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Before Christmas I wrote a post about questions you should ask yourself before buying a new planner for the upcoming year. Well, that upcoming year has arrived and it is now time to prepare our new planners to help us stay organized in 2009. Below I’d like to offer a comprehensive list of creative ways you can use your planners this year, whether you have a pocket planner, a desktop planner, a calendar, a notebook, or even a software program.

planner

Explore your planner’s potential for helping you get organized this year

  1. Record to-do lists
  2. Keep track of meal plans
  3. Schedule shopping trips
  4. Keep shopping lists
  5. Remind yourself of upcoming sales or deals
  6. Schedule houseplant care (watering, fertilizing, repotting, etc.)
  7. Schedule garden maintenance (planting, weeding, harvesting, etc.)
  8. Schedule home maintenance
  9. Schedule laundry
  10. Remind yourself of garbage pick-up days
  11. Schedule package deliveries
  12. Schedule pet care (appointments, litter box or cage cleaning, etc.)
  13. Schedule vehicle maintenance (oil change, tire rotation, etc.)
  14. Record regular meetings
  15. Record events you need to attend (weddings, parties, conferences, etc.)
  16. Record extra curricular activity schedules for you and your children (sports, music, clubs, etc.)
  17. Record upcoming travel plans (weekend getaways, vacations, family reunions, etc.)
  18. Keep handy standard packing lists
  19. Schedule regular computer hard drive backups
  20. Keep track of pending rebates or cash back
  21. Keep track of your budget
  22. Keep track of your paychecks
  23. Schedule bill payments
  24. Record medical appointments
  25. Remind yourself to make future medical appointments
  26. Keep track of television shows you want to watch or record
  27. Keep track of sports events you wish to watch or attend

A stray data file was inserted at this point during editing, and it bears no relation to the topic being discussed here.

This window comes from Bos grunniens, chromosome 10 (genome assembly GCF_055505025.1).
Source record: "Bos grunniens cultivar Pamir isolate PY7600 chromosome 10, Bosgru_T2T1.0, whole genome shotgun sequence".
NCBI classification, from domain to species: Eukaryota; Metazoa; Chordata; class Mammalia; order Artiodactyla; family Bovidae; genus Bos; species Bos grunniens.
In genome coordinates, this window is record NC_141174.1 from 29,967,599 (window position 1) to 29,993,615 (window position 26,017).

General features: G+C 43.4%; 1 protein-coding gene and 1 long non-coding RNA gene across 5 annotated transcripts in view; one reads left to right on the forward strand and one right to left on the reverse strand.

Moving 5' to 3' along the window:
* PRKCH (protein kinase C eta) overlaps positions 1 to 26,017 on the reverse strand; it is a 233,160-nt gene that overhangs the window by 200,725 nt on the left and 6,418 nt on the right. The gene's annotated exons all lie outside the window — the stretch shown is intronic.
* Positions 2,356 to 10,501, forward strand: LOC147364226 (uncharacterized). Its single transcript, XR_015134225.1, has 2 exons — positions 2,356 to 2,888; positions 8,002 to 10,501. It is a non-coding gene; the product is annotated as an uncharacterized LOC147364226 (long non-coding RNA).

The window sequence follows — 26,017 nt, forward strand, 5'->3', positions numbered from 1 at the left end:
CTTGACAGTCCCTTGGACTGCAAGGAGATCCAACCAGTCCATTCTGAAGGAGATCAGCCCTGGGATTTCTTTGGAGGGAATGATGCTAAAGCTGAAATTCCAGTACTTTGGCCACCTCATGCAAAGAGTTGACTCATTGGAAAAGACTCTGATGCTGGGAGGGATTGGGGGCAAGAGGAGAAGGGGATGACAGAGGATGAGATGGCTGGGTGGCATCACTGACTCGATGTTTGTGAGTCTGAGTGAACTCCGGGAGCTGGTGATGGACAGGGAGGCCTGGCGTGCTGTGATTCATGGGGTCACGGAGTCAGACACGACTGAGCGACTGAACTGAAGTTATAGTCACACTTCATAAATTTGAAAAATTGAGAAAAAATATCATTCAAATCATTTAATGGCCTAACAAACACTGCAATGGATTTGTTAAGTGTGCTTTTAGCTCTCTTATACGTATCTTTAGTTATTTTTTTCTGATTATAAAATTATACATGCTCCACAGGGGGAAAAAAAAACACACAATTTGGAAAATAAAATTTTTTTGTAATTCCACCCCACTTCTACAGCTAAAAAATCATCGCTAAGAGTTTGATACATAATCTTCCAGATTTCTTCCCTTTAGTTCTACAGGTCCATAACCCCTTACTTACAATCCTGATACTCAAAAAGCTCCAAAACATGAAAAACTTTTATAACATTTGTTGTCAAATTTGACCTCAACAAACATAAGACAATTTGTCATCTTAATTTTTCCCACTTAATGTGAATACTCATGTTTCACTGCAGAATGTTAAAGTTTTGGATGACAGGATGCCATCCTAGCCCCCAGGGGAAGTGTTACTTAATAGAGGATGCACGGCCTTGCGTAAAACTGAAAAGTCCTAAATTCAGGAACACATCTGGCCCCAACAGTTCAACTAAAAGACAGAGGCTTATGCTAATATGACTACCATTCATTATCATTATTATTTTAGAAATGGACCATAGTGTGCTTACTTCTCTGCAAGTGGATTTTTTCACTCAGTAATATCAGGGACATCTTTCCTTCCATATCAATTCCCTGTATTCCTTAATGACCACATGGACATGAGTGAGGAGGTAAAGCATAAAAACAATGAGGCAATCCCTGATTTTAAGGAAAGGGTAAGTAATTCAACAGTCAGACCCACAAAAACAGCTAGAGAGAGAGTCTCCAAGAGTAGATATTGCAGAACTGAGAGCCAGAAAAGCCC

28. Keep a record of birthdays you need to remember
  29. Keep an ongoing list of gift ideas for birthdays and holidays
  30. Schedule exercise routines

Reader Reflection

How do you use your planner to help you stay organized?

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2009 is just around the corner, so if you haven’t already, it’s time to start thinking about buying next year’s planner. I got mine a few weeks ago, but it certainly is not too late to choose a new one now. Planners are all about helping you organize your life, plan ahead, schedule events, and basically stay sane amidst chaos. But before springing for your next planner, there are a few things to consider to ensure you choose the style that is best for you.

calendar

1. Evaluate this past year’s planner

You want your planner to actually benefit you, not just sit on your desk collecting dust. So take a look at your trusty 2008 planner and ask yourself how useful it was. Did you use it for what you hoped to use it for? Was it ultimately beneficial in helping your organize your life? If so, then you might consider just sticking with the exact same style because you are used to it. That’s what I did, because I’ve found a planner that perfectly suits my needs. But if you didn’t find your 2008 planner particularly useful, then you might want to consider switching styles.

2. Choose a basic planner format

Whether you are switching styles because last year’s planner just didn’t cut it, or you are switching for a fresh change, the first decision you’ll need to make is what kind of format to go with. You could choose the basic wall calendar, a slightly more detailed monthly planner, a hefty weekly planner, or even a daily planner. What you decide on ultimately depends on your lifestyle, how busy you are, and how much you actually like to write things down.

If you have a daily planner, but you only end up writing in it every four or five days or so, then perhaps a weekly planner is better for you. In the same way, if you are trying to cram all your events and appointments onto a small wall calendar, then maybe you should switch to a more comprehensive monthly planner.

What do I use? I tend to write most things down, from my appointments to my meal plans. I would never fit everything onto a wall calendar (ya right!) or even a monthly calendar, so I went with a weekly planner, where each day has a space to write what I need to.

3. Pick a planner size

After choosing a planner format, you can next move on to choosing a planner size. Some people love to be able to throw their planners into their purse, while others would find that size far too small. Consider what size would work best for your lifestyle. Do you need to bring your planner with you wherever you go? Do you want your planner to be really obvious on your desk?